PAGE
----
Robert Adams

(1917 - 1984)

Robert Adams began his artistic studies at the Northampton School of Art (1933-1944). During the 1940’s he visited Paris, an experience that had a profound effect of the young artist, whilst there he met Constantin Brancusi (1876-1957) and Henri Laurens (1885-1954), both of whom proved to be influential. During the War he worked as an engineer and following this experience he spent two years learning how to sculpt in wood, plaster and stone.

Adams took a teaching post at the Central School of Arts and Crafts in London where he learnt to weld. From 1951-1956 Adams befriended and exhibited with Victor Pasmore (1908-1998), Adrian Heath (1920-1992), Kenneth Martin (1905-1984) and Mary Martin (1907-1969). The group were interested in forming relationships between art and architecture; their values were, for the most part, Constructivist.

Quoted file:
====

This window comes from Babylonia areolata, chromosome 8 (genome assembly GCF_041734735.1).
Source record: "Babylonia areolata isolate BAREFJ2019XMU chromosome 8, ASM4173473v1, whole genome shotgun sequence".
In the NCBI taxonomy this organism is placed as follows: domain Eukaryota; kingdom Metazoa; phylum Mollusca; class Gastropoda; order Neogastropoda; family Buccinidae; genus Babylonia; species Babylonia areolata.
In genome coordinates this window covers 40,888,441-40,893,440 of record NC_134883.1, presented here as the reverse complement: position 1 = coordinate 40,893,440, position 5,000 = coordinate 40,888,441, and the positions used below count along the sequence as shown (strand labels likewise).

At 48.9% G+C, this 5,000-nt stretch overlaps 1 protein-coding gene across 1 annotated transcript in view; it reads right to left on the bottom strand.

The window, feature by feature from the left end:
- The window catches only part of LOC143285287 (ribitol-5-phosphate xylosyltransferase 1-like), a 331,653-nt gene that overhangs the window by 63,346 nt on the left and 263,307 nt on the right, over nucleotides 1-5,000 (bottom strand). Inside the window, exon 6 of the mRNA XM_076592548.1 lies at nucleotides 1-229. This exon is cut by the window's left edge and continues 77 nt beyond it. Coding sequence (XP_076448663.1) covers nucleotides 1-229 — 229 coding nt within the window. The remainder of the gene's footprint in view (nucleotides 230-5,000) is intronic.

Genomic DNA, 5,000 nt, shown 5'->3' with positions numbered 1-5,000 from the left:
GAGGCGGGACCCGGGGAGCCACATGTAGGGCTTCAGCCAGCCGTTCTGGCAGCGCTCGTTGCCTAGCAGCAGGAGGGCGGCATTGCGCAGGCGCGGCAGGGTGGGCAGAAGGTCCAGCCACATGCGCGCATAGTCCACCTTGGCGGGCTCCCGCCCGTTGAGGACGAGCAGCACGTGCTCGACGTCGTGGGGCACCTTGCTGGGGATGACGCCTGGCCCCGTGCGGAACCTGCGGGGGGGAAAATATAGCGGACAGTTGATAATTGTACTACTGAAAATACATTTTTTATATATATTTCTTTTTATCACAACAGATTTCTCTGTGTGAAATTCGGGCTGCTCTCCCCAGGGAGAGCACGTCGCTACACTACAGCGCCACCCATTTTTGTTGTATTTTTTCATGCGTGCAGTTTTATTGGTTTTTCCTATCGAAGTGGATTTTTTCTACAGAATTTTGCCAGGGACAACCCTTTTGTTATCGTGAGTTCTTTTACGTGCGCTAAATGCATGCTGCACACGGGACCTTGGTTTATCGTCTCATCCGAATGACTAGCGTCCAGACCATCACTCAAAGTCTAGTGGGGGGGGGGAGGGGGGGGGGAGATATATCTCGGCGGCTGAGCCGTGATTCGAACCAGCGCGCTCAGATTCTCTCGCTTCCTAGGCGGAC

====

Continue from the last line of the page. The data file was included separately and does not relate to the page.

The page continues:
Adams had several solo shows at Gimpel Fils between 1947 and 1962. His work of the 60’s consisted of welded pieces of steel sheets and rods that echoed those of other post-war British sculptors such as Kenneth Armitage, CBE (1916-2002) Lynn Chadwick, CBE (1914-2003) and Reg Butler (1913-1981). He received various commissions throughout his career that included pieces for schools, banks, churches and even the P&O Liner SS Canberra and a three metre high carving for the Festival of Britain, in 1951.

Although primarily a sculptor, Robert Adams also made a number of paintings and drawings, many of which related to the three dimensional pieces he constructed. However, from the 1970’s until his death he concentrated on his bronze casts and steel structures, one of which can be seen at Kingswell in Hampstead, London.